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Reading bones: Stone Age hunters and seals in the Baltic
Stockholm University, Faculty of Humanities, Department of Archaeology and Classical Studies, Osteoarchaeological Research Laboratory.
2001 (English)Doctoral thesis, comprehensive summary (Other academic)
Abstract [en]

This is a study of hunters and seals in the Stone Age in the Baltic. The ambition has been to develop and utilize methods for osteological analyses of archaeological seal bones. The main aims of the zooarchaeological analyses have been to study seal hunting strategies and the formation processes of the faunal remains. The faunal history of the harp seal in the Baltic has also been investigated.

Skeletal material from 603 modern seals in the collections of the Swedish Museum of Natural History has been studied. The archaeological source material consists of faunal re-mains recovered from 24 Stone Age sites dating to approximately 3300-1800 cal BC. Osteological analyses have been performed on seal remains primarily from Pitted Ware culture sites on Åland and Gotland, but other contemporary sites in the Baltic area have also been examined. Geographically, the analyses are limited to the southern areas of the Baltic.

The results show that the Baltic species of seals, and also the harp seal, share a similar sequence of epiphyseal fusion. There is a general connection between the skeletal development and life history stages in all species of seals. Epiphyseal fusion data can be utilized in zooarchaeolo-gical studies. The analyses have also shown that osteo-metric studies can reveal valuable infor-mation on the seasonality of hunting patterns. Criteria for the morphological identification of bones from harp seal and ringed seal have been developed.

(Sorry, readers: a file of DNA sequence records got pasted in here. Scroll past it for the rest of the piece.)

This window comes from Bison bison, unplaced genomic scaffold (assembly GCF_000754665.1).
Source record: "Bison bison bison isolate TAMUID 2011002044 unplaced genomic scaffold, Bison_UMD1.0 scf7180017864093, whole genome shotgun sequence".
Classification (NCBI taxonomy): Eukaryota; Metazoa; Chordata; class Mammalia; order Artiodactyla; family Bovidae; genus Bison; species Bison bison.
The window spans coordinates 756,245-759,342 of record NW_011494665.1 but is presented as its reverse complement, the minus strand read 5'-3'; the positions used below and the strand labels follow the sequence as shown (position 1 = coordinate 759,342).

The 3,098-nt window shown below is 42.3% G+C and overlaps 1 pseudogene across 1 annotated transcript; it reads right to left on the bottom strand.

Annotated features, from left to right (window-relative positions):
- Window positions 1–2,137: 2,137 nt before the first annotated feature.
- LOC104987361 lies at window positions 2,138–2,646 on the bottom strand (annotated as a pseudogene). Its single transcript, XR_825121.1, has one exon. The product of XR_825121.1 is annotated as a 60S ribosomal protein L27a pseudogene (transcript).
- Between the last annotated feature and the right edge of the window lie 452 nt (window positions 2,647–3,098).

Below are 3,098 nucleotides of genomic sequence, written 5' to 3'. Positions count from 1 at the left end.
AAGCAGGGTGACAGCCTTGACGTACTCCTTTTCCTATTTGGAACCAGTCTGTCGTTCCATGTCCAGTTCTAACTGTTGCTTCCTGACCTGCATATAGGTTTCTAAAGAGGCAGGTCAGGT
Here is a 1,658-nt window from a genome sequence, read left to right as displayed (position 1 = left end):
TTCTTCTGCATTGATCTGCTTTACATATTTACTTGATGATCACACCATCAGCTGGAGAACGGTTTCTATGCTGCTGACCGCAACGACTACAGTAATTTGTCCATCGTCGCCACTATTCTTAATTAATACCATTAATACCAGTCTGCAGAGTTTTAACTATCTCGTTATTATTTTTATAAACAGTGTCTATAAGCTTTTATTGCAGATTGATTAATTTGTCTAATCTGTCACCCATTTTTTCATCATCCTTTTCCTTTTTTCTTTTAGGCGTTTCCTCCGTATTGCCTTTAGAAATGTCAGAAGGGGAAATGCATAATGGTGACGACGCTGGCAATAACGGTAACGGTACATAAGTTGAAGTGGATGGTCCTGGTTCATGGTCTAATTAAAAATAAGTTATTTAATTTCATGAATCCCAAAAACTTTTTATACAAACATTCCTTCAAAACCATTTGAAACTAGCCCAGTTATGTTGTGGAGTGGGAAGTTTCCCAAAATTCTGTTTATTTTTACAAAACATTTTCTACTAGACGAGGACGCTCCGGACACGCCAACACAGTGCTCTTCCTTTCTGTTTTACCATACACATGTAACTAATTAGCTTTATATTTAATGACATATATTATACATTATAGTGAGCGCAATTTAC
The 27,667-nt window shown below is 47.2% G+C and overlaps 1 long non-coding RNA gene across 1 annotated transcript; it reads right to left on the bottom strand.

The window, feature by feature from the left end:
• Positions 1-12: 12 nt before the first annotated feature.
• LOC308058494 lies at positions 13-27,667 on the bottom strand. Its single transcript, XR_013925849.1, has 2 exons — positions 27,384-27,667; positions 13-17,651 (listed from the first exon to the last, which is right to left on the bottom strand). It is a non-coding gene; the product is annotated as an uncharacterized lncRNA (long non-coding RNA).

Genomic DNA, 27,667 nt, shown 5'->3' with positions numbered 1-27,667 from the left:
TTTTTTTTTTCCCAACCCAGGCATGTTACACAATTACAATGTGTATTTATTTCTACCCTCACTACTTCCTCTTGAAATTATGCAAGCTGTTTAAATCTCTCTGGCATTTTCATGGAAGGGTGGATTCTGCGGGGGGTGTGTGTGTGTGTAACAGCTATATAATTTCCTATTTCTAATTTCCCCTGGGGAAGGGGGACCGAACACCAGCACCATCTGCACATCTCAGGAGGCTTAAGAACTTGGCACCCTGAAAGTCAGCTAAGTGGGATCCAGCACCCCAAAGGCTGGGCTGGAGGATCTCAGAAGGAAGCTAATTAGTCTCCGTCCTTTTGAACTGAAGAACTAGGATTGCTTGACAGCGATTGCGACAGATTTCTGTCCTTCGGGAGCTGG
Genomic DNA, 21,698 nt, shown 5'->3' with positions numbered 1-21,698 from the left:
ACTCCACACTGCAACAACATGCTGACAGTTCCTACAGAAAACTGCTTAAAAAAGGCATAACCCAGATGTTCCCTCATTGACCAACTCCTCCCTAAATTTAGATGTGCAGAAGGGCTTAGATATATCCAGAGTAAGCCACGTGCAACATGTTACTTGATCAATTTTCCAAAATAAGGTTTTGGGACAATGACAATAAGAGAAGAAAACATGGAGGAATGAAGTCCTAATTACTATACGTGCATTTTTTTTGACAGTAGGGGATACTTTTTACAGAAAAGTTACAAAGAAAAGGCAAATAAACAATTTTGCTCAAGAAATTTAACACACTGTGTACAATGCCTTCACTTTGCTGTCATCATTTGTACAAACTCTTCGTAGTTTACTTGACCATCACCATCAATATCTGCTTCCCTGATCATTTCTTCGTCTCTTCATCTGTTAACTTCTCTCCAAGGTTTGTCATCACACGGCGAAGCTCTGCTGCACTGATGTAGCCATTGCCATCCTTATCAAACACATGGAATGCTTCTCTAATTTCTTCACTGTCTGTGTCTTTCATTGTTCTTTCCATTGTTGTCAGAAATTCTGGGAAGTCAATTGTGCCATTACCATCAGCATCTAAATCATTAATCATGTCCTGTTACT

The results of the zooarchaeological studies have confirmed the importance of the harp seal in the subsistence economy on the studied sites. Ringed seal was a common prey animal on the studied sites while grey seals occur sporadically. Stone Age hunting strategies were strongly related to behavioural patterns of the seals. The hunting cannot be characterized as a mass hunting strategy. It is argued that the harp seal formed a permanent breeding population in the Baltic Sea. The hunting pressure on the Baltic harp seal population was extensive and the human impact on the breeding potential may have been significant.

On the Stone Age sites the seals were not handled according to biological properties like species or age. Instead, the bones from all seals have been deposited together. Certain body parts seem to be handled differently than others. Especially the skulls of the seals seem to have been handled according to specific rules. A reinterpetation of the Ålandic clay idols is offered. These are seen as representations of seals rather than humans. 

Place, publisher, year, edition, pages
Stockholm: Stockholms universitet , 2001. , 86 p.
Series
Stockholm Studies in Archaeology, ISSN 0349-4128 ; 21
Keyword [en]
Epiphyseal fusion, Harp seal, Marine mammals, Neolithic, Pitted Ware culture, Ringed seal, Seal hunting, Seasonality, Taphonomy
National Category
Humanities
Research subject
Archaeology
Identifiers
URN: urn:nbn:se:su:diva-94308ISBN: 91-7265-301-9 (print)OAI: oai:DiVA.org:su-94308DiVA: diva2:653012
Public defence
2001-06-07, 10:00 (Swedish)
Opponent
Available from: 2013-10-02 Created: 2013-10-02 Last updated: 2017-09-27Bibliographically approved

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Citation style
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